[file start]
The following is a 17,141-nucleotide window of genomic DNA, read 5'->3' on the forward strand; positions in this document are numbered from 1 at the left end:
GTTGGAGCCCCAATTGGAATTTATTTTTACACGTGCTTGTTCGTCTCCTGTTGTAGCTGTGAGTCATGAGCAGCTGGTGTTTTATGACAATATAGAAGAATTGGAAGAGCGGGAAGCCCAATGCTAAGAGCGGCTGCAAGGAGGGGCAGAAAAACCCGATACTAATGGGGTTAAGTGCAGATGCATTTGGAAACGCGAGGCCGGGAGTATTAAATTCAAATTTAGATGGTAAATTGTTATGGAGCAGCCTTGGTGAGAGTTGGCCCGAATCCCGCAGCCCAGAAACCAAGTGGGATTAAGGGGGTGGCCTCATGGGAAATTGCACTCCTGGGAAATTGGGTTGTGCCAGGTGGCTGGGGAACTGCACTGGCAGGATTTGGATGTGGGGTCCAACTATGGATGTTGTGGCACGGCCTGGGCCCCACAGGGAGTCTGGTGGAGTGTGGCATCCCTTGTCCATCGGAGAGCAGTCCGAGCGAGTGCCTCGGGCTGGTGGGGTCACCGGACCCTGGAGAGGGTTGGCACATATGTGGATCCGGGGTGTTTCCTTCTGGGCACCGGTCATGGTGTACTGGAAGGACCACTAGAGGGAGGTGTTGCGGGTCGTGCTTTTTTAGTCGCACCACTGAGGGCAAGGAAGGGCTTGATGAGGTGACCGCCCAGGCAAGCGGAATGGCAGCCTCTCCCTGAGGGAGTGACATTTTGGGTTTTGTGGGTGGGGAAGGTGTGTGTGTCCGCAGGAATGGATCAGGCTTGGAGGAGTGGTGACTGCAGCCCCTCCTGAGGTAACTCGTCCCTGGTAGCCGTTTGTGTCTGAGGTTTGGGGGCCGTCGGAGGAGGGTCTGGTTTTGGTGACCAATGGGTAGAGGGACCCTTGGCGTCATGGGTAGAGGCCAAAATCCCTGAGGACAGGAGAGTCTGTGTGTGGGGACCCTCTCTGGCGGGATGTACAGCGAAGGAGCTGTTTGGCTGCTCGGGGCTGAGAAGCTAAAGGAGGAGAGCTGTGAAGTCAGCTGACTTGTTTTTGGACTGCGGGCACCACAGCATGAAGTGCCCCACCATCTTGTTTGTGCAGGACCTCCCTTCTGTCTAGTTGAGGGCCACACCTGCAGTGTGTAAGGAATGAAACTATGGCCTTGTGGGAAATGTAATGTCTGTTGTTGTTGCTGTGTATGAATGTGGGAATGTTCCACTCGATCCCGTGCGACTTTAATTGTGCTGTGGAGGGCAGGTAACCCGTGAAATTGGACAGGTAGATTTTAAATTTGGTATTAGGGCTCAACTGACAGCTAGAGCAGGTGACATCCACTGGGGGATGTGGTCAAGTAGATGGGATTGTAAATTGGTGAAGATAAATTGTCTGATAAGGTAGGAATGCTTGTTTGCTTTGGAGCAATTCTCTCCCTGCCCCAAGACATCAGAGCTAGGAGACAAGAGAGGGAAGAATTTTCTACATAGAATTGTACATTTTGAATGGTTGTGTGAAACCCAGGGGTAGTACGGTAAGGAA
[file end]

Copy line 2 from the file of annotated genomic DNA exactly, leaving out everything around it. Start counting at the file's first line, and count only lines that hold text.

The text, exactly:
GTTGGAGCCCCAATTGGAATTTATTTTTACACGTGCTTGTTCGTCTCCTGTTGTAGCTGTGAGTCATGAGCAGCTGGTGTTTTATGACAATATAGAAGAATTGGAAGAGCGGGAAGCCCAATGCTAAGAGCGGCTGCAAGGAGGGGCAGAAAAACCCGATACTAATGGGGTTAAGTGCAGATGCATTTGGAAACGCGAGGCCGGGAGTATTAAATTCAAATTTAGATGGTAAATTGTTATGGAGCAGCCTTGGTGAGAGTTGGCCCGAATCCCGCAGCCCAGAAACCAAGTGGGATTAAGGGGGTGGCCTCATGGGAAATTGCACTCCTGGGAAATTGGGTTGTGCCAGGTGGCTGGGGAACTGCACTGGCAGGATTTGGATGTGGGGTCCAACTATGGATGTTGTGGCACGGCCTGGGCCCCACAGGGAGTCTGGTGGAGTGTGGCATCCCTTGTCCATCGGAGAGCAGTCCGAGCGAGTGCCTCGGGCTGGTGGGGTCACCGGACCCTGGAGAGGGTTGGCACATATGTGGATCCGGGGTGTTTCCTTCTGGGCACCGGTCATGGTGTACTGGAAGGACCACTAGAGGGAGGTGTTGCGGGTCGTGCTTTTTTAGTCGCACCACTGAGGGCAAGGAAGGGCTTGATGAGGTGACCGCCCAGGCAAGCGGAATGGCAGCCTCTCCCTGAGGGAGTGACATTTTGGGTTTTGTGGGTGGGGAAGGTGTGTGTGTCCGCAGGAATGGATCAGGCTTGGAGGAGTGGTGACTGCAGCCCCTCCTGAGGTAACTCGTCCCTGGTAGCCGTTTGTGTCTGAGGTTTGGGGGCCGTCGGAGGAGGGTCTGGTTTTGGTGACCAATGGGTAGAGGGACCCTTGGCGTCATGGGTAGAGGCCAAAATCCCTGAGGACAGGAGAGTCTGTGTGTGGGGACCCTCTCTGGCGGGATGTACAGCGAAGGAGCTGTTTGGCTGCTCGGGGCTGAGAAGCTAAAGGAGGAGAGCTGTGAAGTCAGCTGACTTGTTTTTGGACTGCGGGCACCACAGCATGAAGTGCCCCACCATCTTGTTTGTGCAGGACCTCCCTTCTGTCTAGTTGAGGGCCACACCTGCAGTGTGTAAGGAATGAAACTATGGCCTTGTGGGAAATGTAATGTCTGTTGTTGTTGCTGTGTATGAATGTGGGAATGTTCCACTCGATCCCGTGCGACTTTAATTGTGCTGTGGAGGGCAGGTAACCCGTGAAATTGGACAGGTAGATTTTAAATTTGGTATTAGGGCTCAACTGACAGCTAGAGCAGGTGACATCCACTGGGGGATGTGGTCAAGTAGATGGGATTGTAAATTGGTGAAGATAAATTGTCTGATAAGGTAGGAATGCTTGTTTGCTTTGGAGCAATTCTCTCCCTGCCCCAAGACATCAGAGCTAGGAGACAAGAGAGGGAAGAATTTTCTACATAGAATTGTACATTTTGAATGGTTGTGTGAAACCCAGGGGTAGTACGGTAAGGAA